Wednesday, June 10, 2015

GCMs: Explicative value is strong, predictive only in the long run

Twitter, can be succinct

Damn well better, but Steve Easterbrook has a nice explanation of what GCMs are and are not.  As he points out,
you don’t actually need a computer model to predict climate change. The first predictions of what would happen if we keep on adding carbon dioxide to the atmosphere were produced over 120 years ago. That’s fifty years before the first digital computer was invented. And those predictions were pretty accurate – what has happened over the twentieth century has followed very closely what was predicted all those years ago. Scientists also predicted, for example, that the arctic would warm faster than the equatorial regions, and that’s what happened. They predicted night time temperatures would rise faster than day time temperatures, and that’s what happened.

So in many ways, the models only add detail to what we already know about the climate. They allow scientists to explore “what if” questions. For example, you could ask of a model, what would happen if we stop burning all fossil fuels tomorrow. And the answer from the models is that the temperature of the planet will stay at whatever temperature it was when you stopped. For example, if we wait twenty years, and then stopped, we’re stuck with whatever temperature we’re at for tens of thousands of years. You could ask a model what happens if we dig up all known reserves of fossil fuels, and burn them all at once, in one big party? Well, it gets very hot.
Post Script: Isaac Held has some essays on the speakable and unspeakable in climate models. Last The quality of the large scale flow simulated in GCMs, instructions on How Not to Evaluate Climate Models, and a bug-a-boo of Eli's, Addicted to Global Mean Temperature.


Barton Paul Levenson said...


"You could ask a model what happens if we dig up all known reserves of fossil fuels, and burn them all at once, in one big party? "

But you hsould ask how hot it would get on the way to the party, because it would take a fair percentage of fossil fuel reserves to excavate the rest.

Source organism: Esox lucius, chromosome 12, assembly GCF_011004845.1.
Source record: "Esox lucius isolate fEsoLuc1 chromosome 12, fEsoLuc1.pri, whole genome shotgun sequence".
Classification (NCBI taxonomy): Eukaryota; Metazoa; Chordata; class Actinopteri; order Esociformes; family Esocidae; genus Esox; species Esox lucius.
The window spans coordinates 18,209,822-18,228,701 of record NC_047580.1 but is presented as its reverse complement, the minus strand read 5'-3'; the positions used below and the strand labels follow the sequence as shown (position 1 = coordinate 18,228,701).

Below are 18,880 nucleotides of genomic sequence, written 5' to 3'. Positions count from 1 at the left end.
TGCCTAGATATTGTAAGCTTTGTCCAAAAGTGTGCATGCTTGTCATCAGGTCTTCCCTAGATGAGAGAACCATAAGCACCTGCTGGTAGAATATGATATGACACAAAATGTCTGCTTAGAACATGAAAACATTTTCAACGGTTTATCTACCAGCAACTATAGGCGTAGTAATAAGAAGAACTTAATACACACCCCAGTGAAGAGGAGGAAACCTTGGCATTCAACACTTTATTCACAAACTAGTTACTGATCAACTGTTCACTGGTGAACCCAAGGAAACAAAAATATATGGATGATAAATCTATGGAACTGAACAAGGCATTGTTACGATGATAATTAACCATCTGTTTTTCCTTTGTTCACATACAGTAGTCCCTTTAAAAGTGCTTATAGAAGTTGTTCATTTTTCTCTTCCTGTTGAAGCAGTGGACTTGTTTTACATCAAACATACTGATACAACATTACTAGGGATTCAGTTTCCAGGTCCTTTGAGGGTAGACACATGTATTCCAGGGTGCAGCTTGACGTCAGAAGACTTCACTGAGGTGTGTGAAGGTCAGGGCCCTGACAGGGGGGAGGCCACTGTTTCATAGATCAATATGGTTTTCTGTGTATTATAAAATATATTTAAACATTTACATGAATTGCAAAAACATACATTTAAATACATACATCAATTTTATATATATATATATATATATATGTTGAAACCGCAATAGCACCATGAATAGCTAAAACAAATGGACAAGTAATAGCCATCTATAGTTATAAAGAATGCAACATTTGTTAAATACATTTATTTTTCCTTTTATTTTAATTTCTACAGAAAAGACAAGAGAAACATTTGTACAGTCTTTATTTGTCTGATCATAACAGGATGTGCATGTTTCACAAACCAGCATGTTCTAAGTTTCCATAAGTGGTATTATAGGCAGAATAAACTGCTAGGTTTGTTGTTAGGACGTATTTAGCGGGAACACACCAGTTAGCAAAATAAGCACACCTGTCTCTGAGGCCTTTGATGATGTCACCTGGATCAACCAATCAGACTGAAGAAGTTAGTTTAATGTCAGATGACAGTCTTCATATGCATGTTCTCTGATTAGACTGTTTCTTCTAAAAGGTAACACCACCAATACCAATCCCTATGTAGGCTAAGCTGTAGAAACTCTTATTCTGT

Chase S said...

Best seminar I ever took was reading "The Warming Papers"

BBD said...

Well-known model sceptic James Hansen sets the record straight:

TH: A lot of these metrics that we develop come from computer models. How should people treat the kind of info that comes from computer climate models?

Hansen: I think you would have to treat it with a great deal of skepticism. Because if computer models were in fact the principal basis for our concern, then you have to admit that there are still substantial uncertainties as to whether we have all the physics in there, and how accurate we have it. But, in fact, that's not the principal basis for our concern. It's the Earth's history-how the Earth responded in the past to changes in boundary conditions, such as atmospheric composition. Climate models are helpful in interpreting that data, but they're not the primary source of our understanding.

TH: Do you think that gets misinterpreted in the media?

Hansen: Oh, yeah, that's intentional. The contrarians, the deniers who prefer to continue business as usual, easily recognize that the computer models are our weak point. So they jump all over them and they try to make the people, the public, believe that that's the source of our knowledge. But, in fact, it's supplementary. It's not the basic source of knowledge. We know, for example, from looking at the Earth's history, that the last time the planet was two degrees Celsius warmer, sea level was 25 meters higher.

And we have a lot of different examples in the Earth's history of how climate has changed as the atmospheric composition has changed. So it's misleading to claim that the climate models are the primary basis of understanding.